LED Fiber System
In order to inspect internal features, you normally need some pretty pricy equipment. However, instead I aquired an LED Fiber system to illuminate the part from the inside out. This made it possible to inspect marker band locations and orientations, voids, and other defects. This system also became quite useful at inspecting the inside of our micro-die's when used in combination with a boom microscope.
Making it happen
When looking for a synchronous lifting hydraulic system there are a few out there, but they all cost too much for a situation that doesn't require such high accuracy. So at a fraction of the price I put together a Synchronous lifting hydraulic controls for ConXtech which synchronously lifted and dropped our beam in and out of our Weld Cell. No product like this exists on the market.
My Mechatronics project Robo Mouse was the only project to successfully implement the "tractor turn" which consists of braking the inner wheel and powering the outside wheel. What made this so difficult? When doing "tank turns" (powering the outside wheel and reversing the inner wheel) you simply need to say go until you hit the line on the inner sensor, then forward. With "tractor turns" we had to set it up to find 4 edges of the line before we made a successful turn.
In my beginning college CAD course I was assigned to properly draw and dimension a 45° pipe with a flange that had holes in it. I thought to myself, how do I draw this without drawing both ends, but showing that both ends are the same. So I put a 22.5° center line through the pipe and just drew one projected view of the end. I had to hold the paper by both ends of the center line for the teacher to see the symmetry after he marked me off.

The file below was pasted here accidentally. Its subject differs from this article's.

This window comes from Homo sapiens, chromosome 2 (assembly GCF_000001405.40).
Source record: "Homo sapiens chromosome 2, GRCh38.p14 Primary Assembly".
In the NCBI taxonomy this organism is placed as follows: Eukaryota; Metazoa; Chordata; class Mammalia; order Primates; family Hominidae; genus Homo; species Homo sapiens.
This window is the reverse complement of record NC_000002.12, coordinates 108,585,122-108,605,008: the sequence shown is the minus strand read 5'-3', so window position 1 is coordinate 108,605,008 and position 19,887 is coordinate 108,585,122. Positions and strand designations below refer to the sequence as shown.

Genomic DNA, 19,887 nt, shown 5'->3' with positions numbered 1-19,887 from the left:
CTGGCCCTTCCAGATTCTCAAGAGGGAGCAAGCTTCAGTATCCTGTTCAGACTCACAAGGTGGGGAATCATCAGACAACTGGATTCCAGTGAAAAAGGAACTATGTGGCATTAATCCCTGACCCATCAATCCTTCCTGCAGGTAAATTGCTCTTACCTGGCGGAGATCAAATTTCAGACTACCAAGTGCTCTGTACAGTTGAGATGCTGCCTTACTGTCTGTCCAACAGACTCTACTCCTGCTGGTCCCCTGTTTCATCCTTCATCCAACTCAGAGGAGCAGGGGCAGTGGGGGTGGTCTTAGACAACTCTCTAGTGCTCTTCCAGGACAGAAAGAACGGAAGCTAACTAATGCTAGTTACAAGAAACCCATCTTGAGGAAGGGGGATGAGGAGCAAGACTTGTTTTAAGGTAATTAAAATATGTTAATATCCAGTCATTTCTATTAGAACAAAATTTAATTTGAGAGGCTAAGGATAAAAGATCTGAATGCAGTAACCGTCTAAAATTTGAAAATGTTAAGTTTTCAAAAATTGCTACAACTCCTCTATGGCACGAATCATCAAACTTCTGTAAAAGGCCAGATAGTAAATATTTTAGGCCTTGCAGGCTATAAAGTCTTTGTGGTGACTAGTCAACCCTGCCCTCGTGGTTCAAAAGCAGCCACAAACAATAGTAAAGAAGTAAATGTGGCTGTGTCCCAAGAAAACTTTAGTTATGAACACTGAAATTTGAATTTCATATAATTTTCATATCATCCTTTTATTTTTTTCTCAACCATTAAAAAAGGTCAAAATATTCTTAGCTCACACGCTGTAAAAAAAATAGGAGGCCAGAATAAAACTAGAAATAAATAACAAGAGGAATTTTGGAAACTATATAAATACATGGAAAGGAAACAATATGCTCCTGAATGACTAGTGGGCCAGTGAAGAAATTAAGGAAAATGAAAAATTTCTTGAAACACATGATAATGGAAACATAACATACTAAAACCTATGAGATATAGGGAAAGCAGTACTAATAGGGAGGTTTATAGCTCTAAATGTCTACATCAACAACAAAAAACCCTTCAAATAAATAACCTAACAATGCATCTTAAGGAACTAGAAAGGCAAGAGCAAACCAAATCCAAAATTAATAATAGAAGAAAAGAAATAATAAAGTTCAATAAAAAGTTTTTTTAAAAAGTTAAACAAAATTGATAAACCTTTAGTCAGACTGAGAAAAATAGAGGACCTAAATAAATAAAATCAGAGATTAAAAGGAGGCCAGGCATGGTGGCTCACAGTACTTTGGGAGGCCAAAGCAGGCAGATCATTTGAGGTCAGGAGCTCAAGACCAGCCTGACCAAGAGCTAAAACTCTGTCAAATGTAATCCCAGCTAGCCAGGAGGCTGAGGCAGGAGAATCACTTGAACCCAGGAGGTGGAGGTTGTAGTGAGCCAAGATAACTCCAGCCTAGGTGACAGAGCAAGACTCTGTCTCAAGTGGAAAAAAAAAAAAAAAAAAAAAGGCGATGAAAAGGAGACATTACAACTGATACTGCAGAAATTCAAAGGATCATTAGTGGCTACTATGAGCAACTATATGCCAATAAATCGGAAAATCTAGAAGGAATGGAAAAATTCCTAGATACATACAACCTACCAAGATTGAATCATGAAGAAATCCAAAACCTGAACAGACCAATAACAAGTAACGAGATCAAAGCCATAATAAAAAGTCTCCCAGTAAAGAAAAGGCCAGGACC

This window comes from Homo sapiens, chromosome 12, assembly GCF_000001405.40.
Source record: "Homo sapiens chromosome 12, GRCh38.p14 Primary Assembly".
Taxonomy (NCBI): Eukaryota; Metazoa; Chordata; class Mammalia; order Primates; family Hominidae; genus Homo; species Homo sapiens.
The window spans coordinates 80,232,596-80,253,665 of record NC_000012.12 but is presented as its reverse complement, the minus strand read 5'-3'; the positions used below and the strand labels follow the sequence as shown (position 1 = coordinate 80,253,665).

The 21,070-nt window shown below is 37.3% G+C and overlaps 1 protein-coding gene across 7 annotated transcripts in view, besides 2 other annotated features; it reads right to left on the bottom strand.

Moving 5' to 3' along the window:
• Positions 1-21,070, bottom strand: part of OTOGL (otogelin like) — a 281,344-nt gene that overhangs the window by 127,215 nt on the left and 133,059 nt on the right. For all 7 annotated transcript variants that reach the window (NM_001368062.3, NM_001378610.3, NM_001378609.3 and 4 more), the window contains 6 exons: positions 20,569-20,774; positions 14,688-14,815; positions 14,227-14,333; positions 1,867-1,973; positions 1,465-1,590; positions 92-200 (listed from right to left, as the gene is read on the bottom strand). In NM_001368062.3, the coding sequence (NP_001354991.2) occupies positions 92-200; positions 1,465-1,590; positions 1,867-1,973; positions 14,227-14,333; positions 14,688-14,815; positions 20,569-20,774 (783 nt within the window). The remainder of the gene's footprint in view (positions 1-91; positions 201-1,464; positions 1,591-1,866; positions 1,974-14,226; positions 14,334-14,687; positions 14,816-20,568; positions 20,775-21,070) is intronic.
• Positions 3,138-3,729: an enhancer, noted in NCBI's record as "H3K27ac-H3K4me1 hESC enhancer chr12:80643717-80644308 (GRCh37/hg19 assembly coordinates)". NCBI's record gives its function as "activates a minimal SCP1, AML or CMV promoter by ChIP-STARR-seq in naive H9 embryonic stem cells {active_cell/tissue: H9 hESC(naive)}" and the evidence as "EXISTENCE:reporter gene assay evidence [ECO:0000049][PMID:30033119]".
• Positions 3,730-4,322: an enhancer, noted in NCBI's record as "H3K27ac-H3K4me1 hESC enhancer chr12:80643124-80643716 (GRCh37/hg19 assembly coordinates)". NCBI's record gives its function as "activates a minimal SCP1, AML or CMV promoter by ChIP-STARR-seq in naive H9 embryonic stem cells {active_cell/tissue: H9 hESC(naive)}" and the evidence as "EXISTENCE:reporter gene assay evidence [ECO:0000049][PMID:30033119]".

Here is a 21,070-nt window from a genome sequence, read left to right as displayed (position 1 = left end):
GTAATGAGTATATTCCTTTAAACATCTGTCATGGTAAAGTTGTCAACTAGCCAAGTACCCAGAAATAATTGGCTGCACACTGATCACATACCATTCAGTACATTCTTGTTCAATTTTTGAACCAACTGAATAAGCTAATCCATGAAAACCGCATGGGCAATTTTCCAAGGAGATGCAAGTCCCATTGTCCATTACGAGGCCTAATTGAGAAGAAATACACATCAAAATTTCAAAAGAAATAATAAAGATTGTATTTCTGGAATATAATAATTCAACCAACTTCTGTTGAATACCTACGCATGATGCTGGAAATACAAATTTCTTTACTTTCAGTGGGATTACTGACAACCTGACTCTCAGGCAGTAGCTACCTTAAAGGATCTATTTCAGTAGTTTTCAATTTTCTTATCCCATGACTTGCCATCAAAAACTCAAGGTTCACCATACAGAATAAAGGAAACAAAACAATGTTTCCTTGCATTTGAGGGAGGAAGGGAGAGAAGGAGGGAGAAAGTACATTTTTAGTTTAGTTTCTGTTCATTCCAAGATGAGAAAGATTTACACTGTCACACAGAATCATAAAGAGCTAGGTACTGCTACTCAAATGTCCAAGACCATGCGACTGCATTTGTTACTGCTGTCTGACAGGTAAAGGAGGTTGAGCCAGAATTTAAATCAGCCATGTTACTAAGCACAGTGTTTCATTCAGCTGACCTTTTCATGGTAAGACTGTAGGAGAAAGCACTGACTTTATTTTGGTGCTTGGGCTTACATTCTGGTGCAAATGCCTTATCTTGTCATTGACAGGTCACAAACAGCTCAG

At ConXtech we were placing stacks of beams next to each other for storage (with the ConX Collar on the ends). I asked one day; "why do you place similarly lengthed beams next to each other, but differently lengthed beams inside each other, why not do the same for simular beams by staggering them?" This may seem obvious looking at the below diagram, but no one else thought of it when looking at the stacks of beams from the side and I improved storage capacity approximately 30% in these situations.
In one of my college classes we were using a program called EES, which allows you to simply input a bunch of equations, and it solves them for you. This particular assignment was to solve for heat output and the mass and mole flows of the combustion of Propane, which boils down to C3H8 + 5O2 = 3CO2 + 4H2O. The teacher said to just use n_dot_C3H8 (the mole flow of propane) = 1 and n_dot_O2 (the mole flow of Oxygen) = 5, ect ect. Then scale these variables to get the "real" n_dot (since it's supposed to be in moles/sec not moles/equation). I said to myself there has to be a better way, and there was. I simply input n_dot_O2/n_dot_C3H8 = 5 and n_dot_CO2/n_dot_C3H8 = 3 ect ect instead. This avoided confusing variables with varying units simplifying the problem.